By Graham K. Rogers
A quiet start to the week with holidays in the West and in Thailand. Rumours that current the MacBook Pro is having orders cut back: a new one on the way? The NYTimes and Tim Cook's salary: wrong again. Carriers to track stolen phones (in the US). Sony to lose $6.4 billion and cut 10,000 jobs. Jack Tramiel, founder of Commodore, passes away. BlackBerry message snooping to start in India soon: who is next? Caine's Arcade. . . .
We recently discussed rumours of the possible update to the MacBook Pro, which is sort of expected soon, but the rumours were heightened this week when a story about "constrained" supplies of the current models began circulating, we are told by Neil Hughes on AppleInsider. Some suppliers have stopped accepting orders for some of the current range. By coincidence the CEO of Best Buy has quit according to T. C. Sottek on The Verge.
Without comment, MacDaily News links to a story concerning Jim Cramer of the CNBC program, Mad Money, who calls Apple, "the greatest growth stock of our lives" which is a bit odd that he is so enthusiastic as a couple of years ago he was hauled over the coals for persistently talking Apple stock down. Apple stock passed $600 billion this week.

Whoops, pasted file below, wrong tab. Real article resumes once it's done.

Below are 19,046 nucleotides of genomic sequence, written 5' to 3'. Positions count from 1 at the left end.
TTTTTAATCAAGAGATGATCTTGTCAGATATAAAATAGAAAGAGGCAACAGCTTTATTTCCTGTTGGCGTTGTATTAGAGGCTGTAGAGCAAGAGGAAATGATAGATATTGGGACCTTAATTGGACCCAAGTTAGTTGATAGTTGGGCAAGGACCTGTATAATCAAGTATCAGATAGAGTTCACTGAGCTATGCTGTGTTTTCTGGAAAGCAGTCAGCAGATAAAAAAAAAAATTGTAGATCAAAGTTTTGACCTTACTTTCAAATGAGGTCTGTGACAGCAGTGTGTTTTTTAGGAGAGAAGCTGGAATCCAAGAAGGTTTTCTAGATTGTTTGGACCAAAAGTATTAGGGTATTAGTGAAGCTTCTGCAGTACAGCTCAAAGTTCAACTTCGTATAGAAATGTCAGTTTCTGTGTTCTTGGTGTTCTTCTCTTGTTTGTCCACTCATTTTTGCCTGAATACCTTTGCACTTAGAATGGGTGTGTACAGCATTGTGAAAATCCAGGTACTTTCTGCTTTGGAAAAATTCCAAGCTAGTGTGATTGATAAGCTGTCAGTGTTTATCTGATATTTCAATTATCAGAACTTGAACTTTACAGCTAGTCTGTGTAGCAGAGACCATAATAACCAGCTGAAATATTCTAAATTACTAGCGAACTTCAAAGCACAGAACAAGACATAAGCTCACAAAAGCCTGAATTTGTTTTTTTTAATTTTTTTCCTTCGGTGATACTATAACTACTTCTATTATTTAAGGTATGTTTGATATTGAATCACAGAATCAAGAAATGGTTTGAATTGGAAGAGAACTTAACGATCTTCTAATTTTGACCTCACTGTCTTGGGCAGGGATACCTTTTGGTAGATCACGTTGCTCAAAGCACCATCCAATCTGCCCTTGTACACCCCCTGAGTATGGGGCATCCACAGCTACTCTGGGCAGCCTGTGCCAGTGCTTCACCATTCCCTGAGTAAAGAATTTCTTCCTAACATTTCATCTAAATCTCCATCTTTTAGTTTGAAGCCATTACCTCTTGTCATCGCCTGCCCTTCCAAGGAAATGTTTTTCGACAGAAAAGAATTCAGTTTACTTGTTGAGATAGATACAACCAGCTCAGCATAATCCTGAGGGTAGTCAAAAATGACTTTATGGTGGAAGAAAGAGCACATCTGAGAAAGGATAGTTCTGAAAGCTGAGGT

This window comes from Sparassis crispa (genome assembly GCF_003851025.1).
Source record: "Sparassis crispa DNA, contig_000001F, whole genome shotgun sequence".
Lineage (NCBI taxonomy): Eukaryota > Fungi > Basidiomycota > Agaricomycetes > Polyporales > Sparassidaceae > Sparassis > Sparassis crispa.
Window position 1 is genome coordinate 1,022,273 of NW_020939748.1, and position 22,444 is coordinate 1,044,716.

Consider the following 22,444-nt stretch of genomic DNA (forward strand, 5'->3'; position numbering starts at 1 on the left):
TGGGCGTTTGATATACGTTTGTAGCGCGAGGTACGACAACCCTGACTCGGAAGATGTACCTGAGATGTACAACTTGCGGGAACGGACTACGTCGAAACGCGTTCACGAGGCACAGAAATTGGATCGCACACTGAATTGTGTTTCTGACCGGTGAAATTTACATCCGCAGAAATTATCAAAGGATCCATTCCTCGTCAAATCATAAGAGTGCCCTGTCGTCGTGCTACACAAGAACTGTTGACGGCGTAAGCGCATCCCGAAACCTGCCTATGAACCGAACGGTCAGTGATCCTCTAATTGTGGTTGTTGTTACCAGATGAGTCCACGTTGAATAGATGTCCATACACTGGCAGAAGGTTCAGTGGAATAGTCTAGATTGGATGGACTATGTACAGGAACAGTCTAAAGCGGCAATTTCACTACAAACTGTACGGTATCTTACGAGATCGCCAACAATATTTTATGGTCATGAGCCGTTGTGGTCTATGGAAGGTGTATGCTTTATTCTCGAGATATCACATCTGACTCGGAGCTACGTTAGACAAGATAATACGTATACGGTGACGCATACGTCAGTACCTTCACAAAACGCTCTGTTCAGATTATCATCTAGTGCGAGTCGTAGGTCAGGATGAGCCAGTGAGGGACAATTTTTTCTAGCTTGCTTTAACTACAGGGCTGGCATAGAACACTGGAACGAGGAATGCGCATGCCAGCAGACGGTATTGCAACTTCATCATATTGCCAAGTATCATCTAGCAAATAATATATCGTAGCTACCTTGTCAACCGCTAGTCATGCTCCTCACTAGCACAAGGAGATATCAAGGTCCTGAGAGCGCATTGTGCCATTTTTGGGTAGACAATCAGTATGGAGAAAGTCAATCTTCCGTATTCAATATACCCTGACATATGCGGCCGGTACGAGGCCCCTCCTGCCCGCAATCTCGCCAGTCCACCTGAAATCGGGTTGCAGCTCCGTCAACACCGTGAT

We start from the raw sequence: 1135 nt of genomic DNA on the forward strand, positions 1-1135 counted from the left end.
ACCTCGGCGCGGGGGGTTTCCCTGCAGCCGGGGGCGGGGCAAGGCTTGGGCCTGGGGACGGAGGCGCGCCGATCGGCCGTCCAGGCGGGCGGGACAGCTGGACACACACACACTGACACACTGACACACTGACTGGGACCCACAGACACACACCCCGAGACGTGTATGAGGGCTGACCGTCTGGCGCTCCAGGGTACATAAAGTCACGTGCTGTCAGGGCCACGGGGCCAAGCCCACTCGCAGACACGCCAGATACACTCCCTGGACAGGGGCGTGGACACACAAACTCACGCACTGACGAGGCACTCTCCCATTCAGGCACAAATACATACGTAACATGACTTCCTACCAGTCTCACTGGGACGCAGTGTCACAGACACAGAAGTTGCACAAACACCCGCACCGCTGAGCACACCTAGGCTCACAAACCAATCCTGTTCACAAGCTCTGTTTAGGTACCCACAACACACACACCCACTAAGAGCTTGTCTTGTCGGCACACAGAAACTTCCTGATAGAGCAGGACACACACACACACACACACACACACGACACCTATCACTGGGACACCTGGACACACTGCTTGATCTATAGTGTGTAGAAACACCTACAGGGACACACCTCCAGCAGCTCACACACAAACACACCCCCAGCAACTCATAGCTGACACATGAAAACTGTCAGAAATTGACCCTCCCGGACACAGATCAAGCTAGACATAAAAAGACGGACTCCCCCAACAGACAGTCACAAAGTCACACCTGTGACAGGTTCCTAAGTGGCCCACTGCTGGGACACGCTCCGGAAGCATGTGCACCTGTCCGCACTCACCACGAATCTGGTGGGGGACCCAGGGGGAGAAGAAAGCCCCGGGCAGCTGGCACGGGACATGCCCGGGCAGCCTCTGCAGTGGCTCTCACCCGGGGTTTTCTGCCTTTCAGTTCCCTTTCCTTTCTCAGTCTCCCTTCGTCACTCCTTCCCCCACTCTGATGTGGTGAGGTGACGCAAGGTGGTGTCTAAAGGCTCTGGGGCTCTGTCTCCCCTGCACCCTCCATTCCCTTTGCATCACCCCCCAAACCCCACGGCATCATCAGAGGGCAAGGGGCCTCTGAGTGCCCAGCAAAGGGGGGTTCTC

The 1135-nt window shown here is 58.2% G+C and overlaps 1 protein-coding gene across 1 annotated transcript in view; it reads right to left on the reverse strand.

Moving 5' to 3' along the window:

The NYTimes has an uneasy relationship with Apple. On the one hand, Pogue is one of the favourites when new products appear, on the other some think that the NYTimes did a but of a hatchet job on Apple -- with the help of Mike Daisey -- regarding Foxconn; although this week we reported that another article in the newspaper was asking why the other manufacturers are not pilloried in the same way: they almost all declined to comment when asked. Now, however, MacDaily News tells us that the NYTimes has it wrong again: this time with the salary of Tim Cook, whom they called a million dollar a day man. Actually, to reach anything like that, he has to stay at the company a long, long time so that the shares he has been awarded can be collected: not an instant reward at all. And when the time is factored in, it is nowhere near $1 million a day.
Also on Tim Cook, we are told by Federico Viticci on MacStories that Cook will be a speaker on the opening night of the D10 Conference -- All Things Digital -- taking place May 29-31 in Rancho Palos Verdes, California.
I read a Tweet from Jason Snell on MacWorld on Tuesday morning about iTunes. By the evening, he had a lengthy article online about iTunes and what he thinks is wrong with it: "Apple's most important and problematic product," he writes. By Wednesday morning, an awful lot of good sites had picked this up and the writers concur.